I think having the attribute will simplify the code quite a bit. Here is an example of doing the same thing in three different ways.

Using item attributes:

val dimmingLevelString = triggerItem.getProperty("dimmingLevel")

Simulate attributes using addition items:

// set up the initial value in a startup rule
FF_GreatRoom_DimmingLevel.sendCommand(50)

// retrieve the dimming level somewhere else
val itemName = triggeringItem.name.substring(0, triggerItem.lastIndexOf("_")) + "_DimmingLevel"
val dimmingLevelItem = gDimmingLevel.members.findFirst[ d | d.name == itemName ]
val dimmingLevelString = dimmingLevelItem.state

Read attributes from an external map file:

// set up the initial value in a startup rule
FF_GreatRoom_DimmingLevel.sendCommand(50)

// retrieve the dimming level somewhere else
val perfix = triggeringItem.name.substring(0, triggerItem.lastIndexOf("_")) + "_DimmingLevel"
val dimmingLevelString = transform("MAP", PROPERTIES_FILE, prefix + "dimmingLevel")

The additional support allow the initial values to be set explicitly within the .item file (no need for sending the command at startup). It also making changes to the values easy. We can kind of do this by hacking the tag mechanism (by encoding the key/value pair in a tag), but tag isn’t really built for this.

<> is used for the icon.

“Properties” can just be anything, so that’s nothing that should be added that way. They would not have any intrinsic meaning, so they could not be used by UIs or rules.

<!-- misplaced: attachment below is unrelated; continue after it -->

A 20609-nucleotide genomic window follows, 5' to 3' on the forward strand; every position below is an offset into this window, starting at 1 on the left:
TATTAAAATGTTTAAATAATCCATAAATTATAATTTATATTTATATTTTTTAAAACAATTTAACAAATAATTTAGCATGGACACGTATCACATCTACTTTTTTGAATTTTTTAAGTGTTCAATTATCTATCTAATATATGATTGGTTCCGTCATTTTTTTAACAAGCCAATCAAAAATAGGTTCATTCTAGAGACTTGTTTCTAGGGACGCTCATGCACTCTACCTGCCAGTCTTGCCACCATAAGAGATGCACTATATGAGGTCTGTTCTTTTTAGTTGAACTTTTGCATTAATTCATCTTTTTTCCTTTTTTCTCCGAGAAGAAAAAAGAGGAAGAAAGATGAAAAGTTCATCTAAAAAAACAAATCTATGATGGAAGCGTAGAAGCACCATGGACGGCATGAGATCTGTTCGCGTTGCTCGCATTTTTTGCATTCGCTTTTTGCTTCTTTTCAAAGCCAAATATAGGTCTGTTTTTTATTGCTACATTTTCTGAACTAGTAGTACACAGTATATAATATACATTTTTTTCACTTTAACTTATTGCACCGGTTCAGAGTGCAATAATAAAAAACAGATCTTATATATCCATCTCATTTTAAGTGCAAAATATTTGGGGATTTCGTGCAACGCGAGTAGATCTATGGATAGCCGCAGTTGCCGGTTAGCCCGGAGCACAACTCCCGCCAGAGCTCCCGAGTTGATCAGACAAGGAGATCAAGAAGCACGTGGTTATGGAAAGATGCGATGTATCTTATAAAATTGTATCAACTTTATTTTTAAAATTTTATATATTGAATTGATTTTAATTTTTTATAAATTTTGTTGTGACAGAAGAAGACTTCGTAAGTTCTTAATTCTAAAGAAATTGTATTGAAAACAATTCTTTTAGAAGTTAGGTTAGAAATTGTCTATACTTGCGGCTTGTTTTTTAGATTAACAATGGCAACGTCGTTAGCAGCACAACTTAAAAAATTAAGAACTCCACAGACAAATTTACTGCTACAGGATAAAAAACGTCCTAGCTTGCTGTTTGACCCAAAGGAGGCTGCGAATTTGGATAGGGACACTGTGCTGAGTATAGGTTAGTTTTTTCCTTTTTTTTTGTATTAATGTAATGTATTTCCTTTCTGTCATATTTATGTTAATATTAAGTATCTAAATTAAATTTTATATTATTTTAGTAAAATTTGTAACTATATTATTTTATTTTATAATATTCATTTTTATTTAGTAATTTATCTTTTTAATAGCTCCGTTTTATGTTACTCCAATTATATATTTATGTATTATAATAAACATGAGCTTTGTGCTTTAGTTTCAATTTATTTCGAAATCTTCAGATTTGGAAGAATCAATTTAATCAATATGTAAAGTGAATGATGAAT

What ESH has introduced are the tags that @rlkoshak already mentioned as well as the metadata infrastructure, which allows adding metadata for specific use cases.

Could you please provide an example of how to access an item’s metadata through a DSL rule? The documentation does not have one, and the unit tests give hints but I have not gotten anything to work. This is also what I was requesting here…

I am afraid that this currently isn’t possible… The metadata is meant to be consumed by certain add-ons, not necessarily by the user in rules (not wanting to say that this cannot be added).

1 Like

Thank you! I will look into accessing it using JSR223-Jython… I can see light at the end of the tunnel with my migration.

In case you are still looking… and are willing to use JSR223…

Thanks @5iver. I think eventually I will have to gradually move to another language, python maybe. I am finding that as the rules get more complicated, the lack of code re-usability support in Xtend really hinders the development effort. Hopefully moving to JSR223 will allow breaking down the code into reusable units. I will try your dictionaries approach then.

If you haven’t you may want to take a look at this…

I just took a quick glance at the openhab2-Jython documentation, and I really like it. Thanks for the effort! I am still running OH 2.3. When I have sometimes to roll out a dev build, I will definitely try your Jython framework.

Not mine… I’m just helping to improve it!